Postal deposit interest rate cuts: A blow to low-income groups
12:00 AM, February 18, 2020 / LAST MODIFIED: 06:18 PM, February 19, 2020

Postal deposit rate cuts: A blow to low-income groups

The sudden cut in interest rates on postal savings came as a bolt from the blue for many small depositors who depend largely on the interest incomes to make ends meet.

"This is shocking," said Masud Rana after learning of the development on Thursday evening.

Rana was once a migrant worker and over the last four years he has been bearing the lion's share of his family's expenses with his returns from his savings account with the postal department.

He rushed to the GPO Dhaka on Sunday to find out if the rate cuts -- from 11.28 per cent to 6 per cent for fixed deposits with a three-year tenure -- would be applicable for his deposits as well.

After finding no clear answer he opted to liquidate his fixed deposits: until Sunday evening, he was seen waiting anxiously in a queue for a cheque as cash had already dried up amid a withdrawal pressure from nearly 50 lakh savers mostly from the low- and mid-income brackets.

The finance ministry on Thursday brought down interest rate on ordinary and fixed deposit accounts in post offices to conform to a government decision to bring down the interest rates on bank deposits and lending to 6 per cent and 9 per cent respectively.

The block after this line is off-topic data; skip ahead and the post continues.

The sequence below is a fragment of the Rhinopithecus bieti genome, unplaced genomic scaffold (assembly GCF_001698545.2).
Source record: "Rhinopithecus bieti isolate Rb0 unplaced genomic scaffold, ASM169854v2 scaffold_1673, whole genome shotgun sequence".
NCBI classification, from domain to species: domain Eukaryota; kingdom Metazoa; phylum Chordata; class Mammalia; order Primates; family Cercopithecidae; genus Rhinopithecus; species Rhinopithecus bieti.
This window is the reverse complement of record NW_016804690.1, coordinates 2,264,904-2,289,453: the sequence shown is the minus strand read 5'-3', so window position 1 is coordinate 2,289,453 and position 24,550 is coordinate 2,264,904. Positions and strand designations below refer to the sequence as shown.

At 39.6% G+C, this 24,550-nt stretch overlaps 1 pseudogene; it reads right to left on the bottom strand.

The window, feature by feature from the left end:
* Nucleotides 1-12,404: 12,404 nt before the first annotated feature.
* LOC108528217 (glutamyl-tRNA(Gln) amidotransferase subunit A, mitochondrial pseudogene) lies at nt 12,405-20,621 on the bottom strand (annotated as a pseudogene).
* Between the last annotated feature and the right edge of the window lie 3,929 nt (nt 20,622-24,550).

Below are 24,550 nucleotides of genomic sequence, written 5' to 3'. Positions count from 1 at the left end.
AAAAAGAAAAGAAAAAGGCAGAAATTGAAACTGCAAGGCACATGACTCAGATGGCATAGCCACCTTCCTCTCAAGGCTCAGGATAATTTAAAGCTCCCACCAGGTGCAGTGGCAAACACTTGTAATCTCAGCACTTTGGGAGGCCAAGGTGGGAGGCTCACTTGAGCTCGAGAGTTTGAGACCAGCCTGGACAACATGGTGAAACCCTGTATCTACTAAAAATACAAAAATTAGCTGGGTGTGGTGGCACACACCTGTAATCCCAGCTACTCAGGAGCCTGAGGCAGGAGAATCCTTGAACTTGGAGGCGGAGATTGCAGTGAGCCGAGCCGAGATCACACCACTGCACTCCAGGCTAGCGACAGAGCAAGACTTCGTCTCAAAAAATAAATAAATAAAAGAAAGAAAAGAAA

Most banks have cut interest rates on fixed deposits schemes from the beginning of this month in line with the decision aimed at spurring private investment.

Rana, who lives with his parents at Shanir Akhra in the capital, was in a fix over where he would invest the money he had earned as a migrant worker in Saudi Arabia.

"The rich don't keep money here. The middle-class families deposit in post offices as they offer higher interest than banks," said Rana, father of a school-goer.

The government could have reduced the rate by 1 or 2 percentage points instead of a massive cut, added the crestfallen Rana.

"I am in a tight spot. I only see tough days ahead," said Safatun Nesa, a 65-year-old widow from Rajshahi city and is the sole bread earner in her family.

She raised about Tk 1 lakh working as a housemaid and went for postal savings a year ago, our Rajshahi correspondent reported.

The latest interest rate cut means new savers will get 6 per cent returns at the time of maturity of their schemes. And those who will reinvest or renew their fixed deposits after the finance ministry's notice will also get the same rate.

Fixed income people, particularly the lower-income group, will be affected the most, said Fahmida Khatun, executive director of the Centre for Policy Dialogue, a think-tank.

"The banking sector is in a crisis and giving low interest rates. The capital market is bearish. So where will the fixed income group keep their money?"

The measure will shrink the disposable income of people and have a negative impact on living standards, she said, adding that the inflation-adjusted returns from the savings will, in fact, be negative or negligible.